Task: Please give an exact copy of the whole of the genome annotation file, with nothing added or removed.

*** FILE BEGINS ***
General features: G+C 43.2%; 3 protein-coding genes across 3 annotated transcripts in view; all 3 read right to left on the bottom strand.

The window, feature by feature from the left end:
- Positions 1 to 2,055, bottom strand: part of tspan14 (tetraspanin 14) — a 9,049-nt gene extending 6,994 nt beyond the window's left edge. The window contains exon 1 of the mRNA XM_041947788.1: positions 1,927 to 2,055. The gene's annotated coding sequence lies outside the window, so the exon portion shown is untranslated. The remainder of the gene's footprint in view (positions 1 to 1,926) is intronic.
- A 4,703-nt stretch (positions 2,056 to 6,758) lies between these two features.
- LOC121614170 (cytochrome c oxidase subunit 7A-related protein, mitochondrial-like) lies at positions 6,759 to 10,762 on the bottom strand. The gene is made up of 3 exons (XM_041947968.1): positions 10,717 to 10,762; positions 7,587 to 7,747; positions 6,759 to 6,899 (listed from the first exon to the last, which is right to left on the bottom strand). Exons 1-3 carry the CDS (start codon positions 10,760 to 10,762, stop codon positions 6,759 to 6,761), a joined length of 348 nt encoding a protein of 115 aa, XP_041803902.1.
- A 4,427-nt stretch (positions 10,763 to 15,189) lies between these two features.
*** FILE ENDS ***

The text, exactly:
General features: G+C 43.2%; 3 protein-coding genes across 3 annotated transcripts in view; all 3 read right to left on the bottom strand.

The window, feature by feature from the left end:
- Positions 1 to 2,055, bottom strand: part of tspan14 (tetraspanin 14) — a 9,049-nt gene extending 6,994 nt beyond the window's left edge. The window contains exon 1 of the mRNA XM_041947788.1: positions 1,927 to 2,055. The gene's annotated coding sequence lies outside the window, so the exon portion shown is untranslated. The remainder of the gene's footprint in view (positions 1 to 1,926) is intronic.
- A 4,703-nt stretch (positions 2,056 to 6,758) lies between these two features.
- LOC121614170 (cytochrome c oxidase subunit 7A-related protein, mitochondrial-like) lies at positions 6,759 to 10,762 on the bottom strand. The gene is made up of 3 exons (XM_041947968.1): positions 10,717 to 10,762; positions 7,587 to 7,747; positions 6,759 to 6,899 (listed from the first exon to the last, which is right to left on the bottom strand). Exons 1-3 carry the CDS (start codon positions 10,760 to 10,762, stop codon positions 6,759 to 6,761), a joined length of 348 nt encoding a protein of 115 aa, XP_041803902.1.
- A 4,427-nt stretch (positions 10,763 to 15,189) lies between these two features.